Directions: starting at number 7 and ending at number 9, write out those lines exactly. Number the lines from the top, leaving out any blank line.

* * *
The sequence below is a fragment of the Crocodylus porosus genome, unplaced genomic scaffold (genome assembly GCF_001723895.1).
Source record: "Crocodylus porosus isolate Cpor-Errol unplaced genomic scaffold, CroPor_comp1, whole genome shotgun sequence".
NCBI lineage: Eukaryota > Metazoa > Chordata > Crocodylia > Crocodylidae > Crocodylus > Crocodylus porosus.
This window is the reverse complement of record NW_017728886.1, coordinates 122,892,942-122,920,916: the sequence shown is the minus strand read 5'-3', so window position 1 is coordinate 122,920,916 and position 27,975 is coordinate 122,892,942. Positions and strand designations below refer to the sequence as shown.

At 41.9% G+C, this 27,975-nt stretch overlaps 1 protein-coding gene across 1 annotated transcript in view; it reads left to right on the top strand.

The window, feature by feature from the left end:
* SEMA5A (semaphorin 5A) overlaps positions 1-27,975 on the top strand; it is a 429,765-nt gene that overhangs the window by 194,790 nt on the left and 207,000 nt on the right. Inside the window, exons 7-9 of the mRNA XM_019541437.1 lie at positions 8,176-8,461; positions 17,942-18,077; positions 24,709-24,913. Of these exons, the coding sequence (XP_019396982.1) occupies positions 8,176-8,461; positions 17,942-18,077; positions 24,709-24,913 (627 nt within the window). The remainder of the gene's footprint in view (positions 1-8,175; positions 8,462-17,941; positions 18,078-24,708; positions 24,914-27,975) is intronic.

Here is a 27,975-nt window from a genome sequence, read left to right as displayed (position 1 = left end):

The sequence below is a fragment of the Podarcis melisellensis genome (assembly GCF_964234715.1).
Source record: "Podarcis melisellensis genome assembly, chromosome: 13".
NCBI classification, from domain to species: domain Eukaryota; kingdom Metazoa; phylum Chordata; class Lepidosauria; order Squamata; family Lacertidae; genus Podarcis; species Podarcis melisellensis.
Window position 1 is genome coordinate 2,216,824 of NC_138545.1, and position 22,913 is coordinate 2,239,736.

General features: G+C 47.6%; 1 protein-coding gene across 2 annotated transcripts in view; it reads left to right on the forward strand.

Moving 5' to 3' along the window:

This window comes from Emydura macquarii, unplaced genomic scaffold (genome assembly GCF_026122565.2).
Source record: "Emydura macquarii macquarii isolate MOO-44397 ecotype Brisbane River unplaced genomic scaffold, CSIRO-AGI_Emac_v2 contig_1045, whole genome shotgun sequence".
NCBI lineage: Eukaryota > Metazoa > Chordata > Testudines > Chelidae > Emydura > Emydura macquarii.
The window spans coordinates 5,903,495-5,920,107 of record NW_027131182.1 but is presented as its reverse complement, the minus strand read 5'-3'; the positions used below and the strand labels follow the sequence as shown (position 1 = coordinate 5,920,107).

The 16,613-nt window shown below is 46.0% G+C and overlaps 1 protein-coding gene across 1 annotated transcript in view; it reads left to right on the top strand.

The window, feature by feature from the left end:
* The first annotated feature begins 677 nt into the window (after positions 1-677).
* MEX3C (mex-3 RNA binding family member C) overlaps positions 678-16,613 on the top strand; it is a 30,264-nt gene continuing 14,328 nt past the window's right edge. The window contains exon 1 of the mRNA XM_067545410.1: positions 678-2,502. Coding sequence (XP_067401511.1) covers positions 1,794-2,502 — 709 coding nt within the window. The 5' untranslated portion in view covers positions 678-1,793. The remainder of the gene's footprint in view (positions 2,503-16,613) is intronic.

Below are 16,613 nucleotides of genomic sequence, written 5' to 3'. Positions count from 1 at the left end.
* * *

* SEMA5A (semaphorin 5A) overlaps positions 1-27,975 on the top strand; it is a 429,765-nt gene that overhangs the window by 194,790 nt on the left and 207,000 nt on the right. Inside the window, exons 7-9 of the mRNA XM_019541437.1 lie at positions 8,176-8,461; positions 17,942-18,077; positions 24,709-24,913. Of these exons, the coding sequence (XP_019396982.1) occupies positions 8,176-8,461; positions 17,942-18,077; positions 24,709-24,913 (627 nt within the window). The remainder of the gene's footprint in view (positions 1-8,175; positions 8,462-17,941; positions 18,078-24,708; positions 24,914-27,975) is intronic.

Here is a 27,975-nt window from a genome sequence, read left to right as displayed (position 1 = left end):

The sequence below is a fragment of the Podarcis melisellensis genome (assembly GCF_964234715.1).